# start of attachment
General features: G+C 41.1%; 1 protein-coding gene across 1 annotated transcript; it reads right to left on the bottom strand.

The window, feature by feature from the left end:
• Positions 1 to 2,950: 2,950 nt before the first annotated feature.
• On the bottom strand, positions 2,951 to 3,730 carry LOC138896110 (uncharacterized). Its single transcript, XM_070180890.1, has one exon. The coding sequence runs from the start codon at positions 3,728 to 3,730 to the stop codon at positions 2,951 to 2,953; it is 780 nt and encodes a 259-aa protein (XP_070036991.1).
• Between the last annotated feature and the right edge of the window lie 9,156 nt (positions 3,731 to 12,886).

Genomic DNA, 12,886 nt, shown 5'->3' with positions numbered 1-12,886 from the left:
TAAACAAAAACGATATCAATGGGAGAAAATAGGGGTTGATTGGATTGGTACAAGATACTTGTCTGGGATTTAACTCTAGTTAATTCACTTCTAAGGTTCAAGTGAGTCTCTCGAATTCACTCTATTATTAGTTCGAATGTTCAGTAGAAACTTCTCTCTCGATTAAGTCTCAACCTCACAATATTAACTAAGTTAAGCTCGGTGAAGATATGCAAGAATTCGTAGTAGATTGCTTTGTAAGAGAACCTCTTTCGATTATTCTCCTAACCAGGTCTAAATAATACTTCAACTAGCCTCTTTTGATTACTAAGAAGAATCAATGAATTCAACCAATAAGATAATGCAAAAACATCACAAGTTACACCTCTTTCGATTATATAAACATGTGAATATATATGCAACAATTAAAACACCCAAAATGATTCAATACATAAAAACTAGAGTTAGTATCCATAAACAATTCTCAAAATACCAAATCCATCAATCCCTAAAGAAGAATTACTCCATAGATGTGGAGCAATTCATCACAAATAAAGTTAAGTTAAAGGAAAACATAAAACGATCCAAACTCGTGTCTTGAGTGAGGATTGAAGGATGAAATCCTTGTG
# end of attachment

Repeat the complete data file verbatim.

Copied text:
General features: G+C 41.1%; 1 protein-coding gene across 1 annotated transcript; it reads right to left on the bottom strand.

The window, feature by feature from the left end:
• Positions 1 to 2,950: 2,950 nt before the first annotated feature.
• On the bottom strand, positions 2,951 to 3,730 carry LOC138896110 (uncharacterized). Its single transcript, XM_070180890.1, has one exon. The coding sequence runs from the start codon at positions 3,728 to 3,730 to the stop codon at positions 2,951 to 2,953; it is 780 nt and encodes a 259-aa protein (XP_070036991.1).
• Between the last annotated feature and the right edge of the window lie 9,156 nt (positions 3,731 to 12,886).

Genomic DNA, 12,886 nt, shown 5'->3' with positions numbered 1-12,886 from the left:
TAAACAAAAACGATATCAATGGGAGAAAATAGGGGTTGATTGGATTGGTACAAGATACTTGTCTGGGATTTAACTCTAGTTAATTCACTTCTAAGGTTCAAGTGAGTCTCTCGAATTCACTCTATTATTAGTTCGAATGTTCAGTAGAAACTTCTCTCTCGATTAAGTCTCAACCTCACAATATTAACTAAGTTAAGCTCGGTGAAGATATGCAAGAATTCGTAGTAGATTGCTTTGTAAGAGAACCTCTTTCGATTATTCTCCTAACCAGGTCTAAATAATACTTCAACTAGCCTCTTTTGATTACTAAGAAGAATCAATGAATTCAACCAATAAGATAATGCAAAAACATCACAAGTTACACCTCTTTCGATTATATAAACATGTGAATATATATGCAACAATTAAAACACCCAAAATGATTCAATACATAAAAACTAGAGTTAGTATCCATAAACAATTCTCAAAATACCAAATCCATCAATCCCTAAAGAAGAATTACTCCATAGATGTGGAGCAATTCATCACAAATAAAGTTAAGTTAAAGGAAAACATAAAACGATCCAAACTCGTGTCTTGAGTGAGGATTGAAGGATGAAATCCTTGTG